Introducing usability testing to a business that doesn’t understand its value

For the first six months after joining my current employer I must have explained the value of usability testing a hundred times. Each time I was met by a dismissive attitude and told that design within the company was not mature enough for it.

This cycle went on until we were mid way through a project and I become concerned its usability was not quite what it should be. I felt that during the translation of designs from paper prototypes to production code we had lost enough subtle but critical design elements that outsiders to the project team would struggle to understand what the interface was trying to communicate to them.

Voicing these concerns to the stakeholders was met with the response that “No-one is working on it any more, the _[functional]_ requirements have been met”. I felt that the business didn’t understand the pain users would feel, I wanted to push back and make sure they did.

I had read that the best way to make the case for usability testing is to let your users do it for you. So I prepared as you would for any in person usability test and just did it. I had no access to actual users or any budget for incentives so I opted to run sessions with my family and produce a highlights video to present back to the business. In doing so, this is what I learnt.

Record in as much detail as possible

During sessions valuable observations come so thick and fast that it is impossible to keep up with the participant whilst producing meaningful notes. It is also impossible to convey to stakeholders the full severity of certain issues if they have not witnessed them first hand.

Recording the screen, the users facial expressions and the audio in the room makes the viewing experience as close as possible to a first hand experience. I found a laptop web cam and microphone worked well.

Always do a dry run

The first piece of recording software I tried worked perfectly for short test videos, but longer videos failed to save. After trying several solutions I found BB Flashback Express to be reliable and to produce great results.

Running through the tasks with someone else also highlighted subtle tweaks I could make so that future sessions would run smoother.

Start on a neutral page

The tasks I wrote started with the browser window open on the first page the user would see after logging in to the system. I thought this would save time but instead found that it disorientated participants by removing the additional context that navigating to the page would provide, and also took away their permission to interact with the system.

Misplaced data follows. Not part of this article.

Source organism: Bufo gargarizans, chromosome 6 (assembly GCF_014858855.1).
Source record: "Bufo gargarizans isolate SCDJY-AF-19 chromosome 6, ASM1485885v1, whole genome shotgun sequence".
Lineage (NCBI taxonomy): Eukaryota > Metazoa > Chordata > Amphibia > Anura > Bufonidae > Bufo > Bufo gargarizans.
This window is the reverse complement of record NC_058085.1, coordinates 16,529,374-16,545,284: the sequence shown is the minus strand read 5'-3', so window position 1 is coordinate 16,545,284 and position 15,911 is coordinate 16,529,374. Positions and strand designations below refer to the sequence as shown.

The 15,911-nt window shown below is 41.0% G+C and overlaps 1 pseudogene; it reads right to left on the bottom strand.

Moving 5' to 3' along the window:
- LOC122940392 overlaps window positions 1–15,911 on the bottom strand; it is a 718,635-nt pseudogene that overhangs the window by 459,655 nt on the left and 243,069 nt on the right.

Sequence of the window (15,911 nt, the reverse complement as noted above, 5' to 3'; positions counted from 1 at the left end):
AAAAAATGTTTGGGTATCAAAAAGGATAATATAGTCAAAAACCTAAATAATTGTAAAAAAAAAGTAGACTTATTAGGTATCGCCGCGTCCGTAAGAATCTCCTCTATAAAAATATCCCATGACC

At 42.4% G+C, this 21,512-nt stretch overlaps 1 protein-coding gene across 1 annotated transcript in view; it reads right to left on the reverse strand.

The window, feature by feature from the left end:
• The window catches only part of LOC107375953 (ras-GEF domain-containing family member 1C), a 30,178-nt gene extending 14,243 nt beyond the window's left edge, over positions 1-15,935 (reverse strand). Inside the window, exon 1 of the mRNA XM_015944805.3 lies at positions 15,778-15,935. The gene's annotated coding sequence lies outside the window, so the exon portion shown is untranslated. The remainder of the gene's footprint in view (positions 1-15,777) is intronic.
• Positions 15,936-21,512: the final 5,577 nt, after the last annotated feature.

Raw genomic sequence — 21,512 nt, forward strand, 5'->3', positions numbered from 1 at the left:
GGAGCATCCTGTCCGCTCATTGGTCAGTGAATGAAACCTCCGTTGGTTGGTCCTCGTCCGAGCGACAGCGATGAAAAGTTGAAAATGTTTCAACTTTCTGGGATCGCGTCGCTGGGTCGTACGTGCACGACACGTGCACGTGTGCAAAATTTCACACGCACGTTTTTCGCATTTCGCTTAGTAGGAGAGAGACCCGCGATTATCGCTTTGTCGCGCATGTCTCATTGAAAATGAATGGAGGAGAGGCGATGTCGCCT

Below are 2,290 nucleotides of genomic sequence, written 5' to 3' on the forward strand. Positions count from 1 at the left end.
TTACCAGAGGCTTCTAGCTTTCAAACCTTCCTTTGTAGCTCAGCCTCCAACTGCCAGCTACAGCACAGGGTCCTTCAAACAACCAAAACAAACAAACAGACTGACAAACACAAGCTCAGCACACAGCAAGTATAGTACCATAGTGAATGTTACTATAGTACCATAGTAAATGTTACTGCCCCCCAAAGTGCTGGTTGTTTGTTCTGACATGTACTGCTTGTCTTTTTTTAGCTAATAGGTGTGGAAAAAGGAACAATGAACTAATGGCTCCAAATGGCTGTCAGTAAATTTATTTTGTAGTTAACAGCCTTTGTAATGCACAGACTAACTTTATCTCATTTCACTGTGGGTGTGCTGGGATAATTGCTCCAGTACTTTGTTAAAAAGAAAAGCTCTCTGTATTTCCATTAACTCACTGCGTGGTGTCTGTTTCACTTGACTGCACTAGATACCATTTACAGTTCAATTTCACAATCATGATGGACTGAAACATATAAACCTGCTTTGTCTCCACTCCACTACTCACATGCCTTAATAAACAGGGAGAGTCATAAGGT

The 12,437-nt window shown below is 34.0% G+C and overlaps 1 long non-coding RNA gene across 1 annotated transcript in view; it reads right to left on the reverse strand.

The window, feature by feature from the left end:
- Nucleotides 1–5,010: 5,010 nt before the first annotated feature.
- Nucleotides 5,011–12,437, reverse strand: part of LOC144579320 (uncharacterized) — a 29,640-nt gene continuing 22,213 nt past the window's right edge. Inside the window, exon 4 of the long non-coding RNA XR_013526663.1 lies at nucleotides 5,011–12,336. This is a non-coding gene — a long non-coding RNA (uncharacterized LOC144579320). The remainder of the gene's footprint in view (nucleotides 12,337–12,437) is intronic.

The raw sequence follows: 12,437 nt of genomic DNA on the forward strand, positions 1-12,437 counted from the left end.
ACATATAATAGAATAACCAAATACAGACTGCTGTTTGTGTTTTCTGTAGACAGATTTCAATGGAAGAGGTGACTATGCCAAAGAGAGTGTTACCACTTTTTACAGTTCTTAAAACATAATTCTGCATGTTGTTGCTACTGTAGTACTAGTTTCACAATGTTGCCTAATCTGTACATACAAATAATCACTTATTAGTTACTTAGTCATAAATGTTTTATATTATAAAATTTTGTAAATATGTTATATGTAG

Note the time of significant events

Using a stopwatch or clock to note the time that significant events occurred would have greatly reduced the amount of time I had to spend reviewing recordings.

Be cautious of the computer set-up

During the sessions I gave participants my laptop but didn’t provide an external mouse, forgetting that my settings disable tapping on the track pad. This unfamiliar set-up meant there a few instances where participants tapped on the track pad expecting it to perform an action and thought the system was not responding, when in actual fact the computer was configured not to do anything with the tap event.

Run the tests in a private space

Because of the casual nature of the sessions and my existing relationship with participants there was one instance where I allowed a previous participant to sit in and observe another session. This was a mistake as I found them to be disruptive; talking over the participant and putting words in their mouth. The ideal set-up would be a single facilitator and single participant in the room.

I edited the recordings down to a three minute highlight video and presented it at the end of sprint demo. I expected business stakeholders to object to the small sample size, to the participants not being an accurate representation of our user base, or to the scenario and tasks only representing my interpretation of use cases. No-one voiced any objections, the video was so powerful at expressing the pain felt by participants that any flaws in the study were the last thing on anyone’s mind.

This first session did not raise many usability issues that had not been raised internally already, but I found that the message held a lot more weight with stakeholders when it was seen through the eyes of a user. The video held enough weight that the business recognised the need to usability test regularly, I have taken this momentum as an opportunity to introduce regular usability testing into our sprints to ensure it is a part of every project I am involved in.

Wayne Moir

User Experience Designer